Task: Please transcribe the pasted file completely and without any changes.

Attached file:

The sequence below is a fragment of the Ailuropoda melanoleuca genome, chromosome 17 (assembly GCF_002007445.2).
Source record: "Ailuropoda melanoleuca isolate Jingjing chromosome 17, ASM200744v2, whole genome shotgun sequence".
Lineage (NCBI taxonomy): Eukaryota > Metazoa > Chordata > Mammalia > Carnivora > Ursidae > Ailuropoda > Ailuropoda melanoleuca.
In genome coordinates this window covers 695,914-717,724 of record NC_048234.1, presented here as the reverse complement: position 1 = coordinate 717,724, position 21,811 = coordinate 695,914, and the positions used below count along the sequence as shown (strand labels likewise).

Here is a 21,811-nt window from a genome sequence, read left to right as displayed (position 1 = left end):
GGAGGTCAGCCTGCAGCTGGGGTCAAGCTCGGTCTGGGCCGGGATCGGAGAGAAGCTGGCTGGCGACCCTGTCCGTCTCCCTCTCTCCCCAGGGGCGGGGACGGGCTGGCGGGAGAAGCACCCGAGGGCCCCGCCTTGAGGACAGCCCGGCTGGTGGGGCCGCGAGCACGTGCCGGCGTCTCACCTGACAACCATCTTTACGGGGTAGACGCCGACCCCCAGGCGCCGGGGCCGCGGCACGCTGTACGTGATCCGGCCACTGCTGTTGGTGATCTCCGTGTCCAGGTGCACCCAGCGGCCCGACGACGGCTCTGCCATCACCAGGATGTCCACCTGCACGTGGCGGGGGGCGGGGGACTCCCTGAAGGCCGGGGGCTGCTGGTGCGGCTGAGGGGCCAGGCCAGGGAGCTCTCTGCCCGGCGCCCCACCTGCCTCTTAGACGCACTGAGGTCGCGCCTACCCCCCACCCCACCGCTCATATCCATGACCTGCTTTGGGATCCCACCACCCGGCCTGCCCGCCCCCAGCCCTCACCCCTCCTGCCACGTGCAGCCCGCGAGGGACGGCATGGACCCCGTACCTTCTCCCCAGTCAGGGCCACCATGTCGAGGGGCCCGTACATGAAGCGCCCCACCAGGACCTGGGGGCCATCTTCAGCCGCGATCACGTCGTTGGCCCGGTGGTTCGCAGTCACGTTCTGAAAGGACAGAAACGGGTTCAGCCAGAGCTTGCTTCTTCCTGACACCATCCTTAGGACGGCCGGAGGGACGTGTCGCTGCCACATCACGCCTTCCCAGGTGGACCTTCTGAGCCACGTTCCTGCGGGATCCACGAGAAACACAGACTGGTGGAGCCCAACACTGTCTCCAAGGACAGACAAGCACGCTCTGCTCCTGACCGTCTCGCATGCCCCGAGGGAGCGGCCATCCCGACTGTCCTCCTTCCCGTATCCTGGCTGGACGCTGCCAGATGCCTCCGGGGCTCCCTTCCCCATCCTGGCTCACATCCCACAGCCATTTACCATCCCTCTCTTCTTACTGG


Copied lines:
The sequence below is a fragment of the Ailuropoda melanoleuca genome, chromosome 17 (assembly GCF_002007445.2).
Source record: "Ailuropoda melanoleuca isolate Jingjing chromosome 17, ASM200744v2, whole genome shotgun sequence".
Lineage (NCBI taxonomy): Eukaryota > Metazoa > Chordata > Mammalia > Carnivora > Ursidae > Ailuropoda > Ailuropoda melanoleuca.
In genome coordinates this window covers 695,914-717,724 of record NC_048234.1, presented here as the reverse complement: position 1 = coordinate 717,724, position 21,811 = coordinate 695,914, and the positions used below count along the sequence as shown (strand labels likewise).

Here is a 21,811-nt window from a genome sequence, read left to right as displayed (position 1 = left end):
GGAGGTCAGCCTGCAGCTGGGGTCAAGCTCGGTCTGGGCCGGGATCGGAGAGAAGCTGGCTGGCGACCCTGTCCGTCTCCCTCTCTCCCCAGGGGCGGGGACGGGCTGGCGGGAGAAGCACCCGAGGGCCCCGCCTTGAGGACAGCCCGGCTGGTGGGGCCGCGAGCACGTGCCGGCGTCTCACCTGACAACCATCTTTACGGGGTAGACGCCGACCCCCAGGCGCCGGGGCCGCGGCACGCTGTACGTGATCCGGCCACTGCTGTTGGTGATCTCCGTGTCCAGGTGCACCCAGCGGCCCGACGACGGCTCTGCCATCACCAGGATGTCCACCTGCACGTGGCGGGGGGCGGGGGACTCCCTGAAGGCCGGGGGCTGCTGGTGCGGCTGAGGGGCCAGGCCAGGGAGCTCTCTGCCCGGCGCCCCACCTGCCTCTTAGACGCACTGAGGTCGCGCCTACCCCCCACCCCACCGCTCATATCCATGACCTGCTTTGGGATCCCACCACCCGGCCTGCCCGCCCCCAGCCCTCACCCCTCCTGCCACGTGCAGCCCGCGAGGGACGGCATGGACCCCGTACCTTCTCCCCAGTCAGGGCCACCATGTCGAGGGGCCCGTACATGAAGCGCCCCACCAGGACCTGGGGGCCATCTTCAGCCGCGATCACGTCGTTGGCCCGGTGGTTCGCAGTCACGTTCTGAAAGGACAGAAACGGGTTCAGCCAGAGCTTGCTTCTTCCTGACACCATCCTTAGGACGGCCGGAGGGACGTGTCGCTGCCACATCACGCCTTCCCAGGTGGACCTTCTGAGCCACGTTCCTGCGGGATCCACGAGAAACACAGACTGGTGGAGCCCAACACTGTCTCCAAGGACAGACAAGCACGCTCTGCTCCTGACCGTCTCGCATGCCCCGAGGGAGCGGCCATCCCGACTGTCCTCCTTCCCGTATCCTGGCTGGACGCTGCCAGATGCCTCCGGGGCTCCCTTCCCCATCCTGGCTCACATCCCACAGCCATTTACCATCCCTCTCTTCTTACTGG